So this past week was the last week of development of Loot Nubs. It was quite a hectic week since a lot of stuff had to get done; a lot of bug fixes and systems that should have been introduced a long time ago.
The major part of this weeks tasks for me was introducing serialization into the game. This means that we wanted to have a complete save state of the game so that the players can quit and continue when they start it up again. This task was a very tedious one, but also a great learning experience. I discovered a lot about how Unity handles classes, object types and files. It took me most of the week to make this sysem work as I had to get a reference to everything in the scene aside from the procedurally geenrated things like terrain and enemies. I also had to get all the information about those objects; for example I had to know when each building started training units so that when the player came back from a break the units could be trained already, or at least be further in training.
This of course ties in heavily into the next topic I want to talk about: economics. The economics in Loot Nubs is something we should have discussed more as a team and planned more for. I was tasked with overseeing balancing, so the lack of team coordination in reagrds to this can be blamed on me for the most part. It turned into a job for the last week where I went through everything that had timers and costs on it and changed the values to reflect an overarching plan of how much time is worth.
For this I looked at similar games, expecially games with similar monetization structures like Clash of Clans. In Clash of Clans the buildings and units take a very long time to build, especially the high level ones, which is done so that the player starts their training, then leaves and comes back later to play. This encourages multiple logins over a longer time span, which in turn increases revenue. And when the player has money to spend they might think "It only costs $2.00 to build these two building instamtly, while I'd have to wait a full day if I don't pay."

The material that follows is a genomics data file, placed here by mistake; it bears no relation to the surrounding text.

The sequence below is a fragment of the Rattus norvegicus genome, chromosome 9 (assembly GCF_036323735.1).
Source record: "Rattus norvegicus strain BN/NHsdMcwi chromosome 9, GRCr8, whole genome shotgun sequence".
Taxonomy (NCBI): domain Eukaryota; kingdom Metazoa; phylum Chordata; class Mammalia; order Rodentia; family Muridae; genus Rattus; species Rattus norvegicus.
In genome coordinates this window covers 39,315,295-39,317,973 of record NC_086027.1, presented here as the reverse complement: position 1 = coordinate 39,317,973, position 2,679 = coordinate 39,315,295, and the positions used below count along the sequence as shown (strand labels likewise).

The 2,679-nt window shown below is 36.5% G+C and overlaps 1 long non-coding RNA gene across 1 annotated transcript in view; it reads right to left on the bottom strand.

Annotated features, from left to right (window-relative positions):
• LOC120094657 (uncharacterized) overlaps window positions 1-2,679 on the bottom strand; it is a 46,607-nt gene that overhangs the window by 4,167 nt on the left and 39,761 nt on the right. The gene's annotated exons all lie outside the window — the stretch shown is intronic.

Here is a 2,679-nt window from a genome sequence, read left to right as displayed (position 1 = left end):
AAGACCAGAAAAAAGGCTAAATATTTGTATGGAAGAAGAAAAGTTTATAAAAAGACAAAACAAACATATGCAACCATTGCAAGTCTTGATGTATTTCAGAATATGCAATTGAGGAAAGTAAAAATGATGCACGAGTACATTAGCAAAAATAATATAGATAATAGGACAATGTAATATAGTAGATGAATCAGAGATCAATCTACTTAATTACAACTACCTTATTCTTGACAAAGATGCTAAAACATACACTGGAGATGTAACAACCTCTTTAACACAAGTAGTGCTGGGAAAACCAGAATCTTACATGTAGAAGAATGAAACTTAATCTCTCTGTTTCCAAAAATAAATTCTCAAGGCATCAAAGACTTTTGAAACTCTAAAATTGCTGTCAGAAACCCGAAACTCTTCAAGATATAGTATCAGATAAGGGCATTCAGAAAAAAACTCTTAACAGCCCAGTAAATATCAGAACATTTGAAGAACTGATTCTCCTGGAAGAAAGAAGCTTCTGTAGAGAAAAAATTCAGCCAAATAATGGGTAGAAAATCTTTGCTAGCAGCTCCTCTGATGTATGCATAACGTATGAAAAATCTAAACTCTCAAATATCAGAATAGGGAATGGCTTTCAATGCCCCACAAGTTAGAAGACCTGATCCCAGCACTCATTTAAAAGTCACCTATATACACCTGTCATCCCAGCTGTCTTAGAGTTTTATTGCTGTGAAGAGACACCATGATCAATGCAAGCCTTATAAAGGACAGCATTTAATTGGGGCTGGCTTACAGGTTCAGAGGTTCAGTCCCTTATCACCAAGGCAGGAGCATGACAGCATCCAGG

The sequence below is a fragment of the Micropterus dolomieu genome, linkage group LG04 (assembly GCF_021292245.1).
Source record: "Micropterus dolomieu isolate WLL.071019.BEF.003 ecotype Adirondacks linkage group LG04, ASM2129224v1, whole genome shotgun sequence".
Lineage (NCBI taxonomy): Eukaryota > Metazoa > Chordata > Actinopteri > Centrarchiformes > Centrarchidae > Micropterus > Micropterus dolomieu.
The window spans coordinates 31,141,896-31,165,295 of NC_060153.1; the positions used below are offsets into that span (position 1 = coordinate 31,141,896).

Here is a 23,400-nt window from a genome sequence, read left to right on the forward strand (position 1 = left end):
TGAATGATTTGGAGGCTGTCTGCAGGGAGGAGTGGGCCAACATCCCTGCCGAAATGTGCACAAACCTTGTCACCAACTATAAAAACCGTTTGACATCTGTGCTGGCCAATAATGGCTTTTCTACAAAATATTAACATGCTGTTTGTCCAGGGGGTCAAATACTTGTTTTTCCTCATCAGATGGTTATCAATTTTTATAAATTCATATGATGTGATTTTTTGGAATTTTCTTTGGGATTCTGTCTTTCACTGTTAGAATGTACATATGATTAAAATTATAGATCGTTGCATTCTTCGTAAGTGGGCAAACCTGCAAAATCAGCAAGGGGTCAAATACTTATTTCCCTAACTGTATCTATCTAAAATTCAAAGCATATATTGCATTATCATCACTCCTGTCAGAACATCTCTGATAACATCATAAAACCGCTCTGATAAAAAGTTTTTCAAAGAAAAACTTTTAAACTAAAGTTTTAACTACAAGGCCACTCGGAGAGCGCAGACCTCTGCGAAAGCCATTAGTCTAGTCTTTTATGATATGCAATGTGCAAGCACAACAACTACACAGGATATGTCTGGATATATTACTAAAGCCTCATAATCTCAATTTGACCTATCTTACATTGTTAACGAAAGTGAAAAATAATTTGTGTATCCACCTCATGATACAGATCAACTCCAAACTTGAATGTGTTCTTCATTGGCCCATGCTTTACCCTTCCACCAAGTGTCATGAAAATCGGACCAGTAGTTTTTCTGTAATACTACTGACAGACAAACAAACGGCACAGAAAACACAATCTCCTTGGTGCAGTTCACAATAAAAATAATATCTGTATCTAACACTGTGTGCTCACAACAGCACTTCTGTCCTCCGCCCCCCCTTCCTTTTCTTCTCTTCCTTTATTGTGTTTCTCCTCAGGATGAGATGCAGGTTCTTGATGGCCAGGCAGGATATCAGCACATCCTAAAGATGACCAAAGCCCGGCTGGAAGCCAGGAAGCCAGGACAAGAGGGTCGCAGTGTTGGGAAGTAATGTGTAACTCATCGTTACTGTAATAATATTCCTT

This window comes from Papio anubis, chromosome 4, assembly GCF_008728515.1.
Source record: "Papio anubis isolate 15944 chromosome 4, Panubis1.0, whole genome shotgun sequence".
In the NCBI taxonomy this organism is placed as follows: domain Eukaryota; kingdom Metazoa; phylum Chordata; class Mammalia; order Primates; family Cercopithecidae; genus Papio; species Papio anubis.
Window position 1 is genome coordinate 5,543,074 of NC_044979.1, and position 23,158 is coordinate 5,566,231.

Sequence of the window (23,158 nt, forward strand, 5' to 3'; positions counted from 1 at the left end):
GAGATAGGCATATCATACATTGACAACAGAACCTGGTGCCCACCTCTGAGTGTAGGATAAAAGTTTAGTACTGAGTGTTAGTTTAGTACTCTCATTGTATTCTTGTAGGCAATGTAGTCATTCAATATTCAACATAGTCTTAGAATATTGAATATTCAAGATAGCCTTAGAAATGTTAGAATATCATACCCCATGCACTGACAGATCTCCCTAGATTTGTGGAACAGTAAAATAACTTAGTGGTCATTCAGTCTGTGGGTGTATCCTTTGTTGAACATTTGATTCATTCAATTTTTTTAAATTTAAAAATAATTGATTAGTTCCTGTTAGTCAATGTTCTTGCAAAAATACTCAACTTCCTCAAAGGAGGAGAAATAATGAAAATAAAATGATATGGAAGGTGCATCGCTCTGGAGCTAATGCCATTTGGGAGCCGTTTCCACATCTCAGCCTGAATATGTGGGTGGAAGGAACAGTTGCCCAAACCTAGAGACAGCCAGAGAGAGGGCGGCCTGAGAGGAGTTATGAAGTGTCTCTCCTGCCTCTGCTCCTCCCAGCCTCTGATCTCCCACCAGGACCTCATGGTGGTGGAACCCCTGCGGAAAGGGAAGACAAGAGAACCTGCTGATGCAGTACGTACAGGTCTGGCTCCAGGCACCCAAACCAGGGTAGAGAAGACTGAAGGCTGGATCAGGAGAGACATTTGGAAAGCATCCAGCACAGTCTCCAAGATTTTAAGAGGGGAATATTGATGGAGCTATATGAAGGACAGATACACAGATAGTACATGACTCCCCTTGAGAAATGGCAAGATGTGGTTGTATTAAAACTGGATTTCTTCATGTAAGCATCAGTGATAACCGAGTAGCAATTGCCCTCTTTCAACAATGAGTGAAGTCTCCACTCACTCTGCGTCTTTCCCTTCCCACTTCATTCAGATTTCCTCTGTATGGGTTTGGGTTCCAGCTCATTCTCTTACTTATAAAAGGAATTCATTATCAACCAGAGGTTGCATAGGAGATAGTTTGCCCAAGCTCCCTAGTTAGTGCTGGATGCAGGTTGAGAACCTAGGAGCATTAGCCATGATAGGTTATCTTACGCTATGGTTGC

With this in mind I went about making the building take much longer than a few seconds to build, and adding timers to show the player how much longer they have to wait.
The timers in the above gif or shortened considerably for testing purposes. The time it takes to train units is also increased significantly, reflecting thier power level as well.
There is a lot more I could and should have done if it weren't for time constraints. I read up on the subject on Gamasutra, a great place ot read about industry insights and learn about the trade. I discovered that in Rise of Nations, an RTS from 2003, the costs of each individual unit goes up each time the player trains one. At the time when I was playing it this didn't seem like much to me but now I realize that the developers were pushing the players to diversify their unit roster. This is quite a unique approach to strategy game balance as usually the sosts of units are set in stone (like in Age of Empires and Star Craft).
An adaptation of this system would have been a great addition to the building system in Loot Nubs. I think less regarding the costs of the buildings, but rather the building time. Right now the times are locked, which is terrible for the early game, as the only options for the player are to start building and then wait until the buildings are finished. During this time they can use the base nubs, but once those die there isn't much left to do other than quit and come back. If they are enjoying the game at this point we are likely to just lose customers.
All of these things are things that we have to think about in the future to improve our products and increase their market value.